Guild targets Microsoft p.31

By: Mark Fitzgerald The future of the Newspaper Guild may well be symbolized by a session held on Jan. 28 at the King County Labor Temple in Seattle.
Unlike the many union meetings held in the storied building so central to Washington state's turbulent labor history, nobody sang "Solidarity Forever," there were no passionate denunciations of the bosses, and no strike votes were taken. Instead, there was a group of mostly young people hunched over their PCs, studying Internet coding.
"Imagine that ? we're teaching mid-level JavaScript at the King County Labor Temple," says Marcus Courtney, co-founder of the Washington Alliance of Technical Workers, or WashTech.
Since August, WashTech has had yet another name: Newspaper Guild/Com-munications Workers of America Local 37083. And though it is the Newspaper Guild's newest local, it is undertaking the union's most audacious mission: organizing the thousands of "temporary" software workers at Seattle's most famous high-tech companies, such as, Boeing ? and Microsoft.
"People say, 'Are you crazy? The Justice Department can't rein them in, and the Newspaper Guild is going to build an organization at Microsoft?'" says CWA vice president Larry Cohen.
"Yes, we are going to organize a unit at Microsoft," Cohen continues. "We didn't write off Gannett because it's big. We didn't write off Knight Ridder because it's big. And obviously, we're not going to write off a big organization like Microsoft."
But what chance can a union have at Microsoft, where stock options have turned engineers, programmers, and even secretaries into millionaires? How can a union organize the highly educated, highly independent-minded Gen-X'ers who abhor hierarchies, distrust old institutions, and have careers that allow them to write their own tickets? "That's the great myth, that everybody is willing to work huge hours because they are ready to cash in their stock options," says WashTech's Courtney. "The reality is that most employees are getting middle-class pay. They have no job security. There are no stock options. There is no real paid vacation. And they don't get the Microsoft health insurance plan."
In fact, at any given time as many as 6,000 of the 19,000 people designing, writing, and debugging Microsoft products do not actually work for the $15 billion software giant at all. Though they may report to work at the campus in suburban Redmond for months or longer, they are considered the cyberspace version of Kelly Girls, working out of dozens of high-tech, temp employment agencies, such as Volt, S&T Online, and, yes, Kelly Temporary Services. Microsoft refers to them officially as "contingent staff."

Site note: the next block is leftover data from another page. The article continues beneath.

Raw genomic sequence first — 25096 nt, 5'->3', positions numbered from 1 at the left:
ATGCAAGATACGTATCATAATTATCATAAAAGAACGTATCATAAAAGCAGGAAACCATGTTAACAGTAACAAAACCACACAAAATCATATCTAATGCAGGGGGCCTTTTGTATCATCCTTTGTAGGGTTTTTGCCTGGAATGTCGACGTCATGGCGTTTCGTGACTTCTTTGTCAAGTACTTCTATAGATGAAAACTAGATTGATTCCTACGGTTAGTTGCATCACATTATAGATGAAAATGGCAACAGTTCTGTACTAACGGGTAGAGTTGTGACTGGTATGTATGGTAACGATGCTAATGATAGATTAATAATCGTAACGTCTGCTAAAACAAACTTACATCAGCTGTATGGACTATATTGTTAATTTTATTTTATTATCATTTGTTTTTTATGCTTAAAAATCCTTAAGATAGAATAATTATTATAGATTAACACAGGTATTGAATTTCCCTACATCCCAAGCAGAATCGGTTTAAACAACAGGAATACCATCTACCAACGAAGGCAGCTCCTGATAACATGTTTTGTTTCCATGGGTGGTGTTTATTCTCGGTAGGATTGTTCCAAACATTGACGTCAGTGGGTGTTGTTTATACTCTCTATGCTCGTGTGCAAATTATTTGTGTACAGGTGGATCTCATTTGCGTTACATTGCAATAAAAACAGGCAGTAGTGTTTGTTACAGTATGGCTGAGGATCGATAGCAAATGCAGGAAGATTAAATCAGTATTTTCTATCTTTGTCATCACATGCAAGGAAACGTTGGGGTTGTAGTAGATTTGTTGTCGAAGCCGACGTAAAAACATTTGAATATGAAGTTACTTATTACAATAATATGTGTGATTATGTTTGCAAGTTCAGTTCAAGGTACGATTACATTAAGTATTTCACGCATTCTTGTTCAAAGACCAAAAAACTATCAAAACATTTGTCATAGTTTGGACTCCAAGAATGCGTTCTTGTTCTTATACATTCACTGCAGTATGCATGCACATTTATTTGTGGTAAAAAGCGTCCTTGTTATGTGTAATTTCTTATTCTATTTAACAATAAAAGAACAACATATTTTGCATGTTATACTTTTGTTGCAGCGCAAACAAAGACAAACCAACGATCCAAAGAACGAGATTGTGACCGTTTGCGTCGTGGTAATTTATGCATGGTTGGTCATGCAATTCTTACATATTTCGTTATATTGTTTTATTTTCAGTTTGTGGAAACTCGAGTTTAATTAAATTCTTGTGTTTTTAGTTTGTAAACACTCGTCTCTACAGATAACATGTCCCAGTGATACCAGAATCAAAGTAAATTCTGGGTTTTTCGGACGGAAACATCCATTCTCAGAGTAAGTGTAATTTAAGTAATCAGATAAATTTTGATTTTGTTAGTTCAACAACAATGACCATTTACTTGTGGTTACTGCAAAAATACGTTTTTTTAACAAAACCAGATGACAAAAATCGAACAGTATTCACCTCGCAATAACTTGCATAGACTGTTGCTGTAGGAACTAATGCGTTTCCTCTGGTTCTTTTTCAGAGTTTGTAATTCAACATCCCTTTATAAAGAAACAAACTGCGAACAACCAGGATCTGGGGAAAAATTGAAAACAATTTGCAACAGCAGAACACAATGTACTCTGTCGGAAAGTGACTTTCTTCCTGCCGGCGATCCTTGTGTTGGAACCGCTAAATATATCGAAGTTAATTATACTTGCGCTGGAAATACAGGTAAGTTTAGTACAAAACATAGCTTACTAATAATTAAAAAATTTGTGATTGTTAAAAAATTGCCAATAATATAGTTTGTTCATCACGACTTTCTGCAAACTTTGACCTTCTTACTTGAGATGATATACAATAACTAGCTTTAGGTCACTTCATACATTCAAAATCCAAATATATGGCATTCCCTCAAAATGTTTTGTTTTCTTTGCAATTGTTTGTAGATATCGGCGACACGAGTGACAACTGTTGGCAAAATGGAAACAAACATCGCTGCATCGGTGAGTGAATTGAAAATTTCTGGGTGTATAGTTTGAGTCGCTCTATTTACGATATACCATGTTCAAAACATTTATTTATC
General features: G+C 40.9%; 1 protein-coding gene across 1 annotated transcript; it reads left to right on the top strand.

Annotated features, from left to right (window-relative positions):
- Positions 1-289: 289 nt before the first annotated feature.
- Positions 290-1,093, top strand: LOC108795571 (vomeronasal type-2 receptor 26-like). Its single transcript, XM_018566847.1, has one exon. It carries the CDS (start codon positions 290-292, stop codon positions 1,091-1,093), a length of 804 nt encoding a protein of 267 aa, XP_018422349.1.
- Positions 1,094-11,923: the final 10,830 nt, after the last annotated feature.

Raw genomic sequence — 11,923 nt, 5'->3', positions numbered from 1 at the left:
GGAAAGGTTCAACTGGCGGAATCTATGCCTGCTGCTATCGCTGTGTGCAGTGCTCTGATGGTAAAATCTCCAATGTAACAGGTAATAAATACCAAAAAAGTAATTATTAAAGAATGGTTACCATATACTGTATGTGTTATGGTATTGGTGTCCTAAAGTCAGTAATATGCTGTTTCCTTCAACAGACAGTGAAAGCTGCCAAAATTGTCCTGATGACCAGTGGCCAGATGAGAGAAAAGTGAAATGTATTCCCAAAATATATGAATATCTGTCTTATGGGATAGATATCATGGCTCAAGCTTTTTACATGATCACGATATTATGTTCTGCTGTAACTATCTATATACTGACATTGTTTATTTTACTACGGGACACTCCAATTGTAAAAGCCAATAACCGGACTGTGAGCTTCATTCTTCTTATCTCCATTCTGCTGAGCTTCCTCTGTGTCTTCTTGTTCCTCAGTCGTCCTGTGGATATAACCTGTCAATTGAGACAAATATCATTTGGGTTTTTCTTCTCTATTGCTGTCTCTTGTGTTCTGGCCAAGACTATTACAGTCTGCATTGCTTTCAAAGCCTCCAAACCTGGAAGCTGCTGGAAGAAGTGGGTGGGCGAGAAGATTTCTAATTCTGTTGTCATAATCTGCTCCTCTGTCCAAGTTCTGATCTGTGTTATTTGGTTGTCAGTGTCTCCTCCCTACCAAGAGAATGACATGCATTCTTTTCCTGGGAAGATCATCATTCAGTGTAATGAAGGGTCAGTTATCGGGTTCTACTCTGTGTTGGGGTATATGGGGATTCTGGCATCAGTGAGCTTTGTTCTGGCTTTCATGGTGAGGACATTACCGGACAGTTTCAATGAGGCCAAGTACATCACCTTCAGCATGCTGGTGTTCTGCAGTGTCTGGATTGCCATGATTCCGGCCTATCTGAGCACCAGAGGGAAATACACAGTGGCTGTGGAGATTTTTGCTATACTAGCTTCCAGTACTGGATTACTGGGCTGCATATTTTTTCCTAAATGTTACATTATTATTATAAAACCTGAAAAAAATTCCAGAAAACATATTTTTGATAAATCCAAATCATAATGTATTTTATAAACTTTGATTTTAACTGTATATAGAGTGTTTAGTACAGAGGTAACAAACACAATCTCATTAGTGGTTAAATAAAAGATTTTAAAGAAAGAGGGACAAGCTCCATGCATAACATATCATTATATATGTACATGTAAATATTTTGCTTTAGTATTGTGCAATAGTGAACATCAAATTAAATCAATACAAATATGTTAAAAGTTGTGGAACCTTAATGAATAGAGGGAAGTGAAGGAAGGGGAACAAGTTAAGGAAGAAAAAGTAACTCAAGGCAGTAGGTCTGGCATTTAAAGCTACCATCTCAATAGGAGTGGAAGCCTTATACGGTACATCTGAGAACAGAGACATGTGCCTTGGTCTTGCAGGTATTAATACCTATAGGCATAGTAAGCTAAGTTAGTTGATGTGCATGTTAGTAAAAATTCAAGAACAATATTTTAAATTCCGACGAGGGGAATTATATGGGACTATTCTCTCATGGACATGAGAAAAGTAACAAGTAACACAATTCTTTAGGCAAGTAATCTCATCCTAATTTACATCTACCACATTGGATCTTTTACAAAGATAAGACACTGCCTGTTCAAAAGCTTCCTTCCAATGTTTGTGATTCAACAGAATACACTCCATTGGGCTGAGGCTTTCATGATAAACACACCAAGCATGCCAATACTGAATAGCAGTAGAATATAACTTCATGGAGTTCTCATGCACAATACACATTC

These software nomads have picked up other names at Microsoft through the years. Sometimes they are called "a-dashes," a reference to the agency name incorporated into their e-mail addresses. Sometimes they are called "the Orange Badge People" to distinguish them from full-time Microsoft employees who wear blue-colored company IDs. But whether they work for Microsoft or some other high-tech outfit in Washington state's Silicon Forest, these computer-age gypsies are probably best known as "permatemps."
Aside from the stock options, permatemps say they are reminded almost daily in some small and grating ways that they are different from the Microsoft employees on their project team. Permatemps cannot play on the company's softball teams. They cannot attend the company Christmas party or the elaborate "ship parties" that celebrate the launching of new products.
"It's a caste society," Courtney says flatly.
Microsoft counters that they are the victims of myths, too. The exclusion from sports teams or parties, a spokesman says, is simply an insurance matter. Contingent staffers work an average of 9 months on the job ? not years, he adds. And 30% of Microsoft's new full-time hires have spent at least some time as temporary workers.
Until he became a full-time Newspaper Guild organizer at WashTech, Courtney was a permatemp at Microsoft for four years and worked as a test engineer debugging such products as Windows '98, Network '98, and Office 2000. The longer he worked as a permatemp, he says, the "crazier" the system seemed.
But he didn't do anything about it until last winter when Washington state's Department of Labor and Industry changed the way high-tech permatemps get paid. Under the new rule, software employees paid more than $27.63 an hour were no longer eligible for time-and-a-half, overtime pay.
"There was a huge outcry from software professionals," Courtney says. "There was a spontaneous e-mail campaign against it. And when it went through, that was really the signal that many of us needed. We realized that when it came to employee rights, by being unorganized, by not having an organized voice, we had no power."
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?(copyright: Editor & Publisher January 30, 1999) [Caption]


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